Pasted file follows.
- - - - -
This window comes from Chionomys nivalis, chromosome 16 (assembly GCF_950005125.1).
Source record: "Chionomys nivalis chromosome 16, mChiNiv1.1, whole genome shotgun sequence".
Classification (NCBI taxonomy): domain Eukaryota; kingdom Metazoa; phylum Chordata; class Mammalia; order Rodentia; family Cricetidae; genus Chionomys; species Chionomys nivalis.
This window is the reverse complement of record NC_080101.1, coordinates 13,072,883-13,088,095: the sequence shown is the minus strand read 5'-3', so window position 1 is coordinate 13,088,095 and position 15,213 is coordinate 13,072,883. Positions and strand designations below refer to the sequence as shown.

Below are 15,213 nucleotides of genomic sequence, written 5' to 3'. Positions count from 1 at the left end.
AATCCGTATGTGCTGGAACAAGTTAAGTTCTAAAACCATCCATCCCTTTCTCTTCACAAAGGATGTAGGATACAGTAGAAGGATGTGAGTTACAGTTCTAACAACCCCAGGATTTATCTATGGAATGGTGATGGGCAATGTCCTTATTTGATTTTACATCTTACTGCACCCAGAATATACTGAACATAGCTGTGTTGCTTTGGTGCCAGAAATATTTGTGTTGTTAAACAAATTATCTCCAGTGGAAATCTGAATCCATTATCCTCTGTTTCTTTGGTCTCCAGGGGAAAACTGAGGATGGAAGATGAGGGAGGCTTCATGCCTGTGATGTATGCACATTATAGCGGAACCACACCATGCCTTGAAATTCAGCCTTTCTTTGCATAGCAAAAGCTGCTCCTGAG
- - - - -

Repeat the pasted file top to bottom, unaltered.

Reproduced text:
This window comes from Chionomys nivalis, chromosome 16 (assembly GCF_950005125.1).
Source record: "Chionomys nivalis chromosome 16, mChiNiv1.1, whole genome shotgun sequence".
Classification (NCBI taxonomy): domain Eukaryota; kingdom Metazoa; phylum Chordata; class Mammalia; order Rodentia; family Cricetidae; genus Chionomys; species Chionomys nivalis.
This window is the reverse complement of record NC_080101.1, coordinates 13,072,883-13,088,095: the sequence shown is the minus strand read 5'-3', so window position 1 is coordinate 13,088,095 and position 15,213 is coordinate 13,072,883. Positions and strand designations below refer to the sequence as shown.

Below are 15,213 nucleotides of genomic sequence, written 5' to 3'. Positions count from 1 at the left end.
AATCCGTATGTGCTGGAACAAGTTAAGTTCTAAAACCATCCATCCCTTTCTCTTCACAAAGGATGTAGGATACAGTAGAAGGATGTGAGTTACAGTTCTAACAACCCCAGGATTTATCTATGGAATGGTGATGGGCAATGTCCTTATTTGATTTTACATCTTACTGCACCCAGAATATACTGAACATAGCTGTGTTGCTTTGGTGCCAGAAATATTTGTGTTGTTAAACAAATTATCTCCAGTGGAAATCTGAATCCATTATCCTCTGTTTCTTTGGTCTCCAGGGGAAAACTGAGGATGGAAGATGAGGGAGGCTTCATGCCTGTGATGTATGCACATTATAGCGGAACCACACCATGCCTTGAAATTCAGCCTTTCTTTGCATAGCAAAAGCTGCTCCTGAG